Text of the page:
The Slovenia Times

Slovenia Left Without CEF Funding for Koper-Divača Track For Now


Slovenia, which had applied for EUR 413.3m in cofunding for the Koper-Divača track, presently estimated at EUR 1.4bn, will be able to apply again in the next call for applications in the autumn.

It has secured co-funding for the siding track at the Koper port, also considered vital and meaning the start of the second track. The project is estimated at EUR 26.84m, of which CEF is expected to cover EUR 20.56m.

The other project approved for the Connecting Europe Facility in the Slovenian envelope segment, which is worth EUR 160m, is an upgrade of the railway section Poljčane - Slovenska Bistrica, in the north-east of the country. EU funding is expected to cover EUR 18.41m of the project's estimated EUR 46.96m in costs.

Infrastructure Minister Peter Gašperšič said that Koper-Divača not making the cut in the open section of the call was not surprising given the large number of projects entered and that the reason was also because the financial plan for the project had not been finalised yet.

He however argued that "it is key that we get EU funding even before we get a private partner", saying that failing to present a final plan of financing should not be a reason to throw out the project in the coming calls for applications.

The government is meanwhile continuing with the search for a private partner and selecting possible models for a public private partnership. The decision on whether to apply for CEF again in the autumn or wait until next year will depend on progress made on that front.

A list of potential public private partnership models is expected to be debated by the cabinet in July and the most appropriate could be selected by the autumn. A tender for interested private investors is expected to be published next year.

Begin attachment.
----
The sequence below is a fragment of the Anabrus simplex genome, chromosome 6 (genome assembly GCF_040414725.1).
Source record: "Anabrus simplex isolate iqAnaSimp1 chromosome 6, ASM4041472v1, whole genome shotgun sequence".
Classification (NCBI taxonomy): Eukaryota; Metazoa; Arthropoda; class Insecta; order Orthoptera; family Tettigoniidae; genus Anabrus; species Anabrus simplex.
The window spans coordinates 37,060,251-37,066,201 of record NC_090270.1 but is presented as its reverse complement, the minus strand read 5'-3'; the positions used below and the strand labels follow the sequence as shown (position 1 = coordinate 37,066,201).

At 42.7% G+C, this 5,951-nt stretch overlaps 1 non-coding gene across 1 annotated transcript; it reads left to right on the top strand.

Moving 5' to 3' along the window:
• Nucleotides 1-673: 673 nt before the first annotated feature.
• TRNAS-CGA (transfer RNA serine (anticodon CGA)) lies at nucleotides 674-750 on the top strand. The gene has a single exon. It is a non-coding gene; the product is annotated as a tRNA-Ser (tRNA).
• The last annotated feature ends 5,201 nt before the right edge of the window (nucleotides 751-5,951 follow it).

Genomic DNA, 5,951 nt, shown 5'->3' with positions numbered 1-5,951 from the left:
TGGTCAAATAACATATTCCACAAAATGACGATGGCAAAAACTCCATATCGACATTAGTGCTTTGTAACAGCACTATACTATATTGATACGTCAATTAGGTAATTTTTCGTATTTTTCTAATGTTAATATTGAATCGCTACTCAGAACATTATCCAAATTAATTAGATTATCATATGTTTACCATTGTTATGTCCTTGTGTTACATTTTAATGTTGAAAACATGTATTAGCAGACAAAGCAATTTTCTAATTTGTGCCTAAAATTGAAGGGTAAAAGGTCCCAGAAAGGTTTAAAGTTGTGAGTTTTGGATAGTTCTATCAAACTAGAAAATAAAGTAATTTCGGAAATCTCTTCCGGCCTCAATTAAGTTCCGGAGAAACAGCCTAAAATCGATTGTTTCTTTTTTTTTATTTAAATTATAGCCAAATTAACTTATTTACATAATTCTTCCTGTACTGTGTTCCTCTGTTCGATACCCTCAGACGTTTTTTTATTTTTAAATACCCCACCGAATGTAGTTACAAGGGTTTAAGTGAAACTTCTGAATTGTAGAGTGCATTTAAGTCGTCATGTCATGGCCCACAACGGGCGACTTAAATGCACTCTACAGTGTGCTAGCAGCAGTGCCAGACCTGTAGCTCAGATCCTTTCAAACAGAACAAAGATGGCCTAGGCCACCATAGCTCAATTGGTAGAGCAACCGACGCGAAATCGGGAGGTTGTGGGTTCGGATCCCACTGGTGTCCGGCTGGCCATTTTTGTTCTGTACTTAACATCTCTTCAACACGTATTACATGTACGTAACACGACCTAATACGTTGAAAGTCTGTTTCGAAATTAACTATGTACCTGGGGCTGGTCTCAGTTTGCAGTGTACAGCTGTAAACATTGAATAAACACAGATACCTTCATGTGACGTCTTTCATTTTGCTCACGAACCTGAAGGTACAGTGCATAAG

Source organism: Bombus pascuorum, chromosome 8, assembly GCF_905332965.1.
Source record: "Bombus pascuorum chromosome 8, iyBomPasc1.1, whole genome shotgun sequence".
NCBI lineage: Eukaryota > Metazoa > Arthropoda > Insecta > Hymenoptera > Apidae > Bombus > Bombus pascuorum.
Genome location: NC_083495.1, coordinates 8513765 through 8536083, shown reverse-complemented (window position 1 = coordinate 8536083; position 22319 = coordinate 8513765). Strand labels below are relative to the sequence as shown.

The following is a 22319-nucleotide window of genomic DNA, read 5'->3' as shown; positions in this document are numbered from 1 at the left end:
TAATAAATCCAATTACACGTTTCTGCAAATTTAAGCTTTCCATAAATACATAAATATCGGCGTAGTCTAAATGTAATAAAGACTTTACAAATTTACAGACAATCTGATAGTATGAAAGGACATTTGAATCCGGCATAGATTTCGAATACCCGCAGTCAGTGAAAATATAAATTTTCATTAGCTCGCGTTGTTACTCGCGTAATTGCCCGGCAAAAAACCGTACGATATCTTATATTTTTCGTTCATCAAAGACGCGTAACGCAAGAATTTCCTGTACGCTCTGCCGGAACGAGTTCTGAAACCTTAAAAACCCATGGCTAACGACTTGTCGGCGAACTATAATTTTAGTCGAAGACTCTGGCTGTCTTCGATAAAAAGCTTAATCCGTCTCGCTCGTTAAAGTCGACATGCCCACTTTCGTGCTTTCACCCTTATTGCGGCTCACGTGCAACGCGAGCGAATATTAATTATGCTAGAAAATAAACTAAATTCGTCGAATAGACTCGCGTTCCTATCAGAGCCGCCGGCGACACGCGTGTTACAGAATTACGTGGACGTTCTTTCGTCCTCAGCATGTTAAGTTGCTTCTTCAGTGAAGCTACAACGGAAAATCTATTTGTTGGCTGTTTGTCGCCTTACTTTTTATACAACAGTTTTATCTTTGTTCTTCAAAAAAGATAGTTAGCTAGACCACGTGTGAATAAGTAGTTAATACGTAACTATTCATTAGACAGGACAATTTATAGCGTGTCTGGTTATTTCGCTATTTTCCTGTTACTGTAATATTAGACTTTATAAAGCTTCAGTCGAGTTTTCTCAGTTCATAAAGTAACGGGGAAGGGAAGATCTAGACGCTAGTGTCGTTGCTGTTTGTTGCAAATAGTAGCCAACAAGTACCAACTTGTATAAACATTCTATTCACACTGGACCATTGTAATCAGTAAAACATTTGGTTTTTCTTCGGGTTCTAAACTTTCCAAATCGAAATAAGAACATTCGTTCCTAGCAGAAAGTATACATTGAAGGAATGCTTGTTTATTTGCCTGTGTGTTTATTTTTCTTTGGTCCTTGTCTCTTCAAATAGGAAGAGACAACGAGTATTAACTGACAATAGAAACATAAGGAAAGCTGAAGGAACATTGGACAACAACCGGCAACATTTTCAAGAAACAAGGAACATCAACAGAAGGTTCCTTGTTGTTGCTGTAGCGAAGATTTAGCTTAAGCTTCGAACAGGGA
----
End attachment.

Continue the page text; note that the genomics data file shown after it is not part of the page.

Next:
Touching on possible models, he mentioned one where a private investor would build the track and then be paid back by the state as part of a credit scheme that would not count as public debt.

Another possibility would entail the involvement of Luka Koper since "the investor will probably also want to have control over what happens with the port".

The minister confirmed that interest has been expressed by Chinese, Turkish, German as well as French investors.

Slovenia has meanwhile secured another EUR 13m in cofunding in the open section of the CEF, with the European Commission okaying eight of the 12 projects filed with an estimated total value of EUR 48.1m.

Thus the EU will for instance finance half of the EUR 7.5m project documentation for a second tube of the Karavanke tunnel and contribute slightly over EUR 6m to a EUR 30.5m project that involves Luka Koper and is meant to improve access to northern Adriatic ports.

Transport Commissioner Violeta Bulc said today the Commission would propose that EUR 13.1bn be distributed among 276 projects as part of the first CEF call for applications. The projects are estimated to be worth a total of EUR 29bn.

The total number of entries for the call, which closed in March, was 730 and their total value EUR 36bn. Because of unexpectedly strong interest, a number of good projects did not make the cut, Bulc added.

She invited all members states to also apply in the next call, when the Commission will make available around EUR 7bn in EU funding. Some of the projects will also be put on the list for the Commission's so-called investment offensive, which is meant to attract private investors as well.

Representatives of the Luka Koper port told the STA they were "of course disappointed" by the news. They stressed that despite the modernisation of the current single track, limitations remained and "an additional track would be urgently needed in the long term".

A strong reaction came from Dejan Židan, the head of the coalition SocDems, who said it was "incomprehensible how the need for a second track is recognised by partner countries...such as the Czech republic or Slovakia or even more distant ones, like China, but not the European Commission". He said Slovenia had the right to demand a "detailed explanation" from the Commission.


More from Nekategorizirano